At the beginning of the pandemic, depressed from losing steady freelance work and my social life in the city, I promised my wife: no postapocalyptic video games, no Armageddon hand-wringing. We’d just moved 45 minutes from Manhattan to a 100-year-old fixer-upper, because we both felt that living in a 450-square-foot apartment wasn’t sustainable forever and we wanted more space that we could actually afford.
When we moved I felt out of place, a lifelong city girl trapped in a suburban town, far from walkable distance to friends and my favorite hangouts. When I told people that I was moving to Jersey, they’d say, “Oh my God, I’m so sorry” and pat my shoulder. My wife loved living amongst the deer and woods. She couldn’t understand that not being able to go for a walk and eat questionably safe street meat at 1:00 am felt stifling to me. We were living in an updated version of Green Acres played by two biracial, middle-aged geeks.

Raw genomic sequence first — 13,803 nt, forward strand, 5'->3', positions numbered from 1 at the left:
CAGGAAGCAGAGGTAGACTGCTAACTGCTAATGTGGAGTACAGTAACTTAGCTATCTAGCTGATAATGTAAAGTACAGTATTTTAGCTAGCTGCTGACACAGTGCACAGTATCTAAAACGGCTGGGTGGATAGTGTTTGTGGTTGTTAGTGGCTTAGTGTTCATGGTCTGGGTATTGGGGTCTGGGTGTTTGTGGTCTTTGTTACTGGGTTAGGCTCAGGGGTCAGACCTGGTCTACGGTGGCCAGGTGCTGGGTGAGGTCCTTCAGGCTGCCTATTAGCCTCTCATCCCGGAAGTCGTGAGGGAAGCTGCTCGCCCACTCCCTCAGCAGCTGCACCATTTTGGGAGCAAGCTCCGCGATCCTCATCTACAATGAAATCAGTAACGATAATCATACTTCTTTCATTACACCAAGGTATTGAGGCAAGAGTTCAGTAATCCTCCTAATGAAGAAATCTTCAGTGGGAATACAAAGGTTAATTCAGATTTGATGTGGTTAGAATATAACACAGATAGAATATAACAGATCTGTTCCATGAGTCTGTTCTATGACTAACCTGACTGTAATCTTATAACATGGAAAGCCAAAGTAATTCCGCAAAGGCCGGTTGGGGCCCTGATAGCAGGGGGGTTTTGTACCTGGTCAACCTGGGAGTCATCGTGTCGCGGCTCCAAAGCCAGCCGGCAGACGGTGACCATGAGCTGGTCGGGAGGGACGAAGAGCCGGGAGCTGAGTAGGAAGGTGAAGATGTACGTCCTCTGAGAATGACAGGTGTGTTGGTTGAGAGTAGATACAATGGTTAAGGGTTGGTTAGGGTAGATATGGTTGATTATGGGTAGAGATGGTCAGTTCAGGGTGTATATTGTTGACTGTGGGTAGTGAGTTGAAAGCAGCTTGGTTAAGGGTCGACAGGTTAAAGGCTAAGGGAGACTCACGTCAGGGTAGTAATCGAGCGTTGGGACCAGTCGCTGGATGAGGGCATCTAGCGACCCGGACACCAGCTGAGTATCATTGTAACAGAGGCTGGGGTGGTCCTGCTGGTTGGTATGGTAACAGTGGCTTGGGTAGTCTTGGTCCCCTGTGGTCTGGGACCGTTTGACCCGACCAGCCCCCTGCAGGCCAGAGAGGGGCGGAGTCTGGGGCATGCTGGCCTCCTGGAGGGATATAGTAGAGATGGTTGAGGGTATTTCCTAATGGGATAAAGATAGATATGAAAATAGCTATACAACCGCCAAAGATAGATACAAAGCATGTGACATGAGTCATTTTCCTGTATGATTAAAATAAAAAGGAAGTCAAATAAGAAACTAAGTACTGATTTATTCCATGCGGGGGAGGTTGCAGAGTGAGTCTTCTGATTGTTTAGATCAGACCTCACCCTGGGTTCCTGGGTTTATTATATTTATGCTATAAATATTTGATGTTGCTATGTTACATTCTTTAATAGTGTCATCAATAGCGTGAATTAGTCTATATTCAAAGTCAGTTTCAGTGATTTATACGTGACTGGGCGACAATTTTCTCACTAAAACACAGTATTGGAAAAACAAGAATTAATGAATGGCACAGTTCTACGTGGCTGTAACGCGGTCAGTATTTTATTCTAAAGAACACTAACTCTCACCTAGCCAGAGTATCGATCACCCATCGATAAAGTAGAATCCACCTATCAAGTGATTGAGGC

Suddenly Covid-19 hit and ravaged New York, and everything changed. The weekly trips I took to the city for meetings, classes, or appointments that provided some feeling of freedom were all gone. Living in the ’burbs already felt claustrophobic to me—now it felt like full-on imprisonment.
I struggled to play open-world RPGs with idyllic views of fictional meadows and forests. After a while, I could barely bring myself to keep going into my gaming room, a converted closet with a single-window to the outdoors. I’d compare the waterfalls and trees in Skyrim against the walls of my tiny office, which seemed smaller and more suffocating as the weeks dragged on.
Eventually, I ended up turning to games about worlds ripped apart by war, violence, and human depravity. Unexpectedly, they made me feel much better. It wasn’t immersing myself in dystopian suffering that helped me to see things from a different perspective, but, rather, imagining how fictional people defeated insurmountable odds in worlds staged after the collapse of civilization that made me hopeful for the future.
Fallout 4: Finding More Than a Friend in a Good, Good Neighbor